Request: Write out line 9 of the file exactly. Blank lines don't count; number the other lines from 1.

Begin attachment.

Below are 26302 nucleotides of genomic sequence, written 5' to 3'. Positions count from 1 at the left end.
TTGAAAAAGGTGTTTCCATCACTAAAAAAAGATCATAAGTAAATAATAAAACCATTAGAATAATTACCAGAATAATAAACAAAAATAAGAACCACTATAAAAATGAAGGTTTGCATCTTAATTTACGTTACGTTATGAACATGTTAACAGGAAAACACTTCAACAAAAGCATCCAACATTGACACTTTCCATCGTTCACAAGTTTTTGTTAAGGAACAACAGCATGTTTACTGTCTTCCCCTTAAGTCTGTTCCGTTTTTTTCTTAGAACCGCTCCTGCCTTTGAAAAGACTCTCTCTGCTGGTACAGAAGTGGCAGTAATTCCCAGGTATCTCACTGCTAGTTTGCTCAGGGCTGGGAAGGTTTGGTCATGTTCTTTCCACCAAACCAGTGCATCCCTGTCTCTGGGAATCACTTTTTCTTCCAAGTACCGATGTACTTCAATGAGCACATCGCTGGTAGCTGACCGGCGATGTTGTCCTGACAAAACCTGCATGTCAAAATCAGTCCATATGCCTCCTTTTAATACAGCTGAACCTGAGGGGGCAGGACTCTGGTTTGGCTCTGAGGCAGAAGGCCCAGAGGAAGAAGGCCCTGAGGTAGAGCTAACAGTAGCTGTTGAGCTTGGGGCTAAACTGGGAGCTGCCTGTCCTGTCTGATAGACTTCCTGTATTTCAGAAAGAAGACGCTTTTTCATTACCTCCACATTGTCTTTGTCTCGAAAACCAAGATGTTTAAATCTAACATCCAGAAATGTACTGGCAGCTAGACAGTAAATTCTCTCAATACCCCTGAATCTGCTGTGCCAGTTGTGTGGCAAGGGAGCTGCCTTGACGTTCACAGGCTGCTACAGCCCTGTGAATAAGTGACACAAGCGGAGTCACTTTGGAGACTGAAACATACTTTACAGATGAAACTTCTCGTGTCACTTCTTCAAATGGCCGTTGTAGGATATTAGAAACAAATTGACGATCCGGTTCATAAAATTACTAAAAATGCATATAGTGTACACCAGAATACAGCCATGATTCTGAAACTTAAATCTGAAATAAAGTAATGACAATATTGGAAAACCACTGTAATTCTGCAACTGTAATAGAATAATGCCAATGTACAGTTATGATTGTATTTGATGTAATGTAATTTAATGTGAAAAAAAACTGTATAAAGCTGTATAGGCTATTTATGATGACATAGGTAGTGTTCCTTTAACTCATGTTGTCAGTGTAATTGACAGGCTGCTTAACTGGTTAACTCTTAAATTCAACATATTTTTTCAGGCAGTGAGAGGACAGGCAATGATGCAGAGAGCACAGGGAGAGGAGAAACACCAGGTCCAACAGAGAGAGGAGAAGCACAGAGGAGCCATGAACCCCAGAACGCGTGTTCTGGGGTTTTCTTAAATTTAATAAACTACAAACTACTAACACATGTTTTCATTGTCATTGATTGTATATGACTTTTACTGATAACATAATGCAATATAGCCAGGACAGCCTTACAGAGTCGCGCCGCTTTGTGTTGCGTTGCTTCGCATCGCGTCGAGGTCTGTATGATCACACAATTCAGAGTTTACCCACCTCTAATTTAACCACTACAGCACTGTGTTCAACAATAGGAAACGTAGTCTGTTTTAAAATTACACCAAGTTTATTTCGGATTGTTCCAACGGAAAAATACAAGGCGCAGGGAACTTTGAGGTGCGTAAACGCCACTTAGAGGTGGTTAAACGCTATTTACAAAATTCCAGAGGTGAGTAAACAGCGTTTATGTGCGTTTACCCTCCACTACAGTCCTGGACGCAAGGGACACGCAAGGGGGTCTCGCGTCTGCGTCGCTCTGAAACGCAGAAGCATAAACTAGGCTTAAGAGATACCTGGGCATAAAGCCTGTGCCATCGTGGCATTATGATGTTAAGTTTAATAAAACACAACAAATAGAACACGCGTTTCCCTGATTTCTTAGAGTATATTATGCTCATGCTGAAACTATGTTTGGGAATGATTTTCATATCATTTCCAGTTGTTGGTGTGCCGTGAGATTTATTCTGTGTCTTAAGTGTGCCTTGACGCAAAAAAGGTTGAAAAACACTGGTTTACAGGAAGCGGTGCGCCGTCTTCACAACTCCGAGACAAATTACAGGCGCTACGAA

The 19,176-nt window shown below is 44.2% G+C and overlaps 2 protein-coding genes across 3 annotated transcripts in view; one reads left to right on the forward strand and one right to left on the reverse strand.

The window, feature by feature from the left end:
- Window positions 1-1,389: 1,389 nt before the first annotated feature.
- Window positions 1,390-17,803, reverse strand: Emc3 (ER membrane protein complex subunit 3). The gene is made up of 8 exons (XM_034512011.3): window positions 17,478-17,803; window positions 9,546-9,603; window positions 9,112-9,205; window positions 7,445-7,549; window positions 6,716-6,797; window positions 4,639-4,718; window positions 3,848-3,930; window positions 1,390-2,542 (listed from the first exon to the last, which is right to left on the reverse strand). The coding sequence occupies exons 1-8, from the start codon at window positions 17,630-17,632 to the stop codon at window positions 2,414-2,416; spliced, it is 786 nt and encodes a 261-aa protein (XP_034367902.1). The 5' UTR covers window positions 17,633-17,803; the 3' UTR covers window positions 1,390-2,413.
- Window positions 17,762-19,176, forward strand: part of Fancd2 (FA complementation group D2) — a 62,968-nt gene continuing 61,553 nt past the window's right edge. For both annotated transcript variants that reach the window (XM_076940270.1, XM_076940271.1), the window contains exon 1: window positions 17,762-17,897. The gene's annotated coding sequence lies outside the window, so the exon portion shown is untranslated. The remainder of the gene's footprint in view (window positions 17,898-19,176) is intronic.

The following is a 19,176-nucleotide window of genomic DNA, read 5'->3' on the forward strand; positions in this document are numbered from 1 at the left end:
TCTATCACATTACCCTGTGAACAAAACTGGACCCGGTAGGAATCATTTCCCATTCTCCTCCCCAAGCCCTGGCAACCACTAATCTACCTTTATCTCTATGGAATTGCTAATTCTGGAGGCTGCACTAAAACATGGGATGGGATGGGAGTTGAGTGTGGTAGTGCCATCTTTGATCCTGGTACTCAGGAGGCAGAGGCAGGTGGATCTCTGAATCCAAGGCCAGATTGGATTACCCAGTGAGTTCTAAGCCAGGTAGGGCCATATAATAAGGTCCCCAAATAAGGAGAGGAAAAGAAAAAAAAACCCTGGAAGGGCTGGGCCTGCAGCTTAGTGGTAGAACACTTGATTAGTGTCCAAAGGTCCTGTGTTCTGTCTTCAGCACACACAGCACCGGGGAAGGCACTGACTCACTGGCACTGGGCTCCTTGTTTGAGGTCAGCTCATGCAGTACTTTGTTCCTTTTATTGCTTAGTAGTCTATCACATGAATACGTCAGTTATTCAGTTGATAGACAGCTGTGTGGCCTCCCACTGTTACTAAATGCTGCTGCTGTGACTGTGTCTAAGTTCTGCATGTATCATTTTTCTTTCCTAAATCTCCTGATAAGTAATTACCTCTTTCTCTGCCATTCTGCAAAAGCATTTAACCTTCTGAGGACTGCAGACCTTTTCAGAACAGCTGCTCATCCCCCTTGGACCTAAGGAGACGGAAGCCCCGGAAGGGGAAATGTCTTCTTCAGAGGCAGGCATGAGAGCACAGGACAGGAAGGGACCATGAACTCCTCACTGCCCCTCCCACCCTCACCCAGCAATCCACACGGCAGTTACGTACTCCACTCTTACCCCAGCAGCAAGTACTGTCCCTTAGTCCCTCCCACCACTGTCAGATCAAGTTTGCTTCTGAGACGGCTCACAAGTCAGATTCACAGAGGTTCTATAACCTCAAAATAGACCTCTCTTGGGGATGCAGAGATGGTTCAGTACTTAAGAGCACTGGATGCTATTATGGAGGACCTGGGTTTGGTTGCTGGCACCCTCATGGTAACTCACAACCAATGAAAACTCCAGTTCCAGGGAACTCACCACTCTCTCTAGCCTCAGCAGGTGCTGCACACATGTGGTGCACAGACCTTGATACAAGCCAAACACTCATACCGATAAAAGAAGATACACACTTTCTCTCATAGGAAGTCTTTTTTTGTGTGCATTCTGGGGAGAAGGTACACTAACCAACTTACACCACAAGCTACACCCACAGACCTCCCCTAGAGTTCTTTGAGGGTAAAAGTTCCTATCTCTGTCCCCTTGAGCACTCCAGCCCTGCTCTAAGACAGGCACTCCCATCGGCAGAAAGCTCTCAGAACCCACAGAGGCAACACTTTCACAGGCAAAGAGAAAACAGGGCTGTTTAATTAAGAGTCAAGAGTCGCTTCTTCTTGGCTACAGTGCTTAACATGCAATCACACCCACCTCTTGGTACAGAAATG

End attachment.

TCTATCACATTACCCTGTGAACAAAACTGGACCCGGTAGGAATCATTTCCCATTCTCCTCCCCAAGCCCTGGCAACCACTAATCTACCTTTATCTCTATGGAATTGCTAATTCTGGAGGCTGCACTAAAACATGGGATGGGATGGGAGTTGAGTGTGGTAGTGCCATCTTTGATCCTGGTACTCAGGAGGCAGAGGCAGGTGGATCTCTGAATCCAAGGCCAGATTGGATTACCCAGTGAGTTCTAAGCCAGGTAGGGCCATATAATAAGGTCCCCAAATAAGGAGAGGAAAAGAAAAAAAAACCCTGGAAGGGCTGGGCCTGCAGCTTAGTGGTAGAACACTTGATTAGTGTCCAAAGGTCCTGTGTTCTGTCTTCAGCACACACAGCACCGGGGAAGGCACTGACTCACTGGCACTGGGCTCCTTGTTTGAGGTCAGCTCATGCAGTACTTTGTTCCTTTTATTGCTTAGTAGTCTATCACATGAATACGTCAGTTATTCAGTTGATAGACAGCTGTGTGGCCTCCCACTGTTACTAAATGCTGCTGCTGTGACTGTGTCTAAGTTCTGCATGTATCATTTTTCTTTCCTAAATCTCCTGATAAGTAATTACCTCTTTCTCTGCCATTCTGCAAAAGCATTTAACCTTCTGAGGACTGCAGACCTTTTCAGAACAGCTGCTCATCCCCCTTGGACCTAAGGAGACGGAAGCCCCGGAAGGGGAAATGTCTTCTTCAGAGGCAGGCATGAGAGCACAGGACAGGAAGGGACCATGAACTCCTCACTGCCCCTCCCACCCTCACCCAGCAATCCACACGGCAGTTACGTACTCCACTCTTACCCCAGCAGCAAGTACTGTCCCTTAGTCCCTCCCACCACTGTCAGATCAAGTTTGCTTCTGAGACGGCTCACAAGTCAGATTCACAGAGGTTCTATAACCTCAAAATAGACCTCTCTTGGGGATGCAGAGATGGTTCAGTACTTAAGAGCACTGGATGCTATTATGGAGGACCTGGGTTTGGTTGCTGGCACCCTCATGGTAACTCACAACCAATGAAAACTCCAGTTCCAGGGAACTCACCACTCTCTCTAGCCTCAGCAGGTGCTGCACACATGTGGTGCACAGACCTTGATACAAGCCAAACACTCATACCGATAAAAGAAGATACACACTTTCTCTCATAGGAAGTCTTTTTTTGTGTGCATTCTGGGGAGAAGGTACACTAACCAACTTACACCACAAGCTACACCCACAGACCTCCCCTAGAGTTCTTTGAGGGTAAAAGTTCCTATCTCTGTCCCCTTGAGCACTCCAGCCCTGCTCTAAGACAGGCACTCCCATCGGCAGAAAGCTCTCAGAACCCACAGAGGCAACACTTTCACAGGCAAAGAGAAAACAGGGCTGTTTAATTAAGAGTCAAGAGTCGCTTCTTCTTGGCTACAGTGCTTAACATGCAATCACACCCACCTCTTGGTACAGAAATG